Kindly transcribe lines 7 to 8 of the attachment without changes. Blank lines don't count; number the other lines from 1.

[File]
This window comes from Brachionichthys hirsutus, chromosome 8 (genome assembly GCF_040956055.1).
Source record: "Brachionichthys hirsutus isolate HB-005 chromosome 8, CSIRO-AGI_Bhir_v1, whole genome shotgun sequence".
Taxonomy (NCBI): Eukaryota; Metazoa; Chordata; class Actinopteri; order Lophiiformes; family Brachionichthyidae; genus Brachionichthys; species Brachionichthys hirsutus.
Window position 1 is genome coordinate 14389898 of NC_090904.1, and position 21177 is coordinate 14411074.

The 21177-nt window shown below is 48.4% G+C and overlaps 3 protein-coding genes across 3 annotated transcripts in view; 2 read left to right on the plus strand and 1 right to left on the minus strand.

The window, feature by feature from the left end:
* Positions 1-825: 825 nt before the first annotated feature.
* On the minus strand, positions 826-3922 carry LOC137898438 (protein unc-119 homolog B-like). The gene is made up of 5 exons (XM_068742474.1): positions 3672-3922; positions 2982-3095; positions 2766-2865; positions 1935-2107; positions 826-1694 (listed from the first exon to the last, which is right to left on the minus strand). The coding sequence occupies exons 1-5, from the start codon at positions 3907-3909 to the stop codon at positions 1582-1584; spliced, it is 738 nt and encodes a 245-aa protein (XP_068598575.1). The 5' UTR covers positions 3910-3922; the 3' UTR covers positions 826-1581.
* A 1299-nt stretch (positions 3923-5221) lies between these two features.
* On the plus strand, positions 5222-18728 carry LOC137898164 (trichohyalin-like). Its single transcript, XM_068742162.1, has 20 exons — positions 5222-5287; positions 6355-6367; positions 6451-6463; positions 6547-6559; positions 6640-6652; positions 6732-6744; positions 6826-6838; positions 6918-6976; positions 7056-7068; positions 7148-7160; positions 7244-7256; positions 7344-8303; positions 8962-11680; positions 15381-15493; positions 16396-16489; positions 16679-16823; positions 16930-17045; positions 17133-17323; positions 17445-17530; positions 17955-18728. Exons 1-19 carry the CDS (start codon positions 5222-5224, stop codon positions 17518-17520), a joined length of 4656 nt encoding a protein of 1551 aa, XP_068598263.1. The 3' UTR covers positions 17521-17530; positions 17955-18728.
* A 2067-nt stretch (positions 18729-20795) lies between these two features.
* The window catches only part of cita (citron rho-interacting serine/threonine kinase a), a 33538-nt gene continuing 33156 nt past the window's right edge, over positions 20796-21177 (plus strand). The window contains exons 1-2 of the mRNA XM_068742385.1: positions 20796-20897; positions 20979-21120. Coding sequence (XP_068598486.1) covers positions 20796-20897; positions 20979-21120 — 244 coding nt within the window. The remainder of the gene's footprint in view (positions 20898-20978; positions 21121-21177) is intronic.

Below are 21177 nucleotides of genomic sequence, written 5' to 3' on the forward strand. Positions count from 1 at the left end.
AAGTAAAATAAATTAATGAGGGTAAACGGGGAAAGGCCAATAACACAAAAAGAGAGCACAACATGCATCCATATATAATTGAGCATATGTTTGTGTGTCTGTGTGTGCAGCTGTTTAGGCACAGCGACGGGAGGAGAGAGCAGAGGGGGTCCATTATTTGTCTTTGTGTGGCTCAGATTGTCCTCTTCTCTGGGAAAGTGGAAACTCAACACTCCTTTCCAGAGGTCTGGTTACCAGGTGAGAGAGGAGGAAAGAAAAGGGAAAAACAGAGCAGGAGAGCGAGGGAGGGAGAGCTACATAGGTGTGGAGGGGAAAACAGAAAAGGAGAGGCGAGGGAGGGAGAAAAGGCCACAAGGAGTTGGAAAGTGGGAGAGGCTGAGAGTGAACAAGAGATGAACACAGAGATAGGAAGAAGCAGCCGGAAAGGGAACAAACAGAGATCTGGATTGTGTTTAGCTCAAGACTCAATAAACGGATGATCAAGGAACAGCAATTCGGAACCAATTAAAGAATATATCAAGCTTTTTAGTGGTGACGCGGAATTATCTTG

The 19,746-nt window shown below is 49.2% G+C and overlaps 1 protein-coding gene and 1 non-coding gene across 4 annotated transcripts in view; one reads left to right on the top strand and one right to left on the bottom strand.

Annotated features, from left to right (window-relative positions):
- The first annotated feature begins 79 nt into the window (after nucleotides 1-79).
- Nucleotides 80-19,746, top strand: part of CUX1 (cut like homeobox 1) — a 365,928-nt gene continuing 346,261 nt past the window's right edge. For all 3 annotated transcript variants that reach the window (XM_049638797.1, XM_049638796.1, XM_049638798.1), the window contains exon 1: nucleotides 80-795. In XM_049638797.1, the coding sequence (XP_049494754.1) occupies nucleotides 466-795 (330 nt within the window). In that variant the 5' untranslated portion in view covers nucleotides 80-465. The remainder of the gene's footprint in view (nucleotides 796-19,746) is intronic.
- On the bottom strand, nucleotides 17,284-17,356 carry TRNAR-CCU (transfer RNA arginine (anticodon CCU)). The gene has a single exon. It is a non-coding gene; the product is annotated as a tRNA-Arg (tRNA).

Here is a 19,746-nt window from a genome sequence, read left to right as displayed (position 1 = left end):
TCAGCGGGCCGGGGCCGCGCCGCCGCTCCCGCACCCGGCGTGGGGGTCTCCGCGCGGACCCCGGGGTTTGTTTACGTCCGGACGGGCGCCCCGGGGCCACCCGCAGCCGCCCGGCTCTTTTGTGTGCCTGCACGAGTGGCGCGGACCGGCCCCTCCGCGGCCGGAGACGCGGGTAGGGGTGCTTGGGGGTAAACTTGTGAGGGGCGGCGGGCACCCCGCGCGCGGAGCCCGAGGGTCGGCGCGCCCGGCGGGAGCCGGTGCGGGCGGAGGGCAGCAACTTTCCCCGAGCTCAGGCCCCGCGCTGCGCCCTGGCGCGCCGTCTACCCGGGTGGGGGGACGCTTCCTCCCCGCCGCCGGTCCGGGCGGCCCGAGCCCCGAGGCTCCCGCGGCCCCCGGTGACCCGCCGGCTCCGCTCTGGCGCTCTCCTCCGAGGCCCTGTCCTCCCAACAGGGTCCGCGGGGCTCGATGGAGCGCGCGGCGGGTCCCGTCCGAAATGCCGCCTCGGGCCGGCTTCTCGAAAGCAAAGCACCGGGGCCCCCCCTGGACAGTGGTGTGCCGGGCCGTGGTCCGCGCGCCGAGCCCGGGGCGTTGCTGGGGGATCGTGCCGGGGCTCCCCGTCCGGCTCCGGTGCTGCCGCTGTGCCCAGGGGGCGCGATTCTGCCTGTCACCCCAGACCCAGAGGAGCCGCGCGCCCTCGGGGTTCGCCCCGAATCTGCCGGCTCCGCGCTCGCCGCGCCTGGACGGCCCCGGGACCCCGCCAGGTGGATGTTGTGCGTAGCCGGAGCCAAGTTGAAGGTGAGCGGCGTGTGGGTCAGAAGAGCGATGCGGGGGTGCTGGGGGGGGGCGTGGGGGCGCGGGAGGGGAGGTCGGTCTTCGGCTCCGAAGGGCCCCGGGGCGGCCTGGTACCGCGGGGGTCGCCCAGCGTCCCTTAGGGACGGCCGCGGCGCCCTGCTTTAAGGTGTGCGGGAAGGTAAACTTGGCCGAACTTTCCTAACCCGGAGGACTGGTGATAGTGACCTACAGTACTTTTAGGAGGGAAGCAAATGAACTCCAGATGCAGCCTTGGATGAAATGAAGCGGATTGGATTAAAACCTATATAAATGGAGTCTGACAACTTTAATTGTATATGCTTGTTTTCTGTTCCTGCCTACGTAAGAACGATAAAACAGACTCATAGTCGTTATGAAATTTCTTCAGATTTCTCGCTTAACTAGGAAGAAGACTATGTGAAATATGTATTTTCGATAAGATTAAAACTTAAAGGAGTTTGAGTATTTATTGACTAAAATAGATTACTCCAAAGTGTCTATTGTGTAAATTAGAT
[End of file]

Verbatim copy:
* Positions 1-825: 825 nt before the first annotated feature.
* On the minus strand, positions 826-3922 carry LOC137898438 (protein unc-119 homolog B-like). The gene is made up of 5 exons (XM_068742474.1): positions 3672-3922; positions 2982-3095; positions 2766-2865; positions 1935-2107; positions 826-1694 (listed from the first exon to the last, which is right to left on the minus strand). The coding sequence occupies exons 1-5, from the start codon at positions 3907-3909 to the stop codon at positions 1582-1584; spliced, it is 738 nt and encodes a 245-aa protein (XP_068598575.1). The 5' UTR covers positions 3910-3922; the 3' UTR covers positions 826-1581.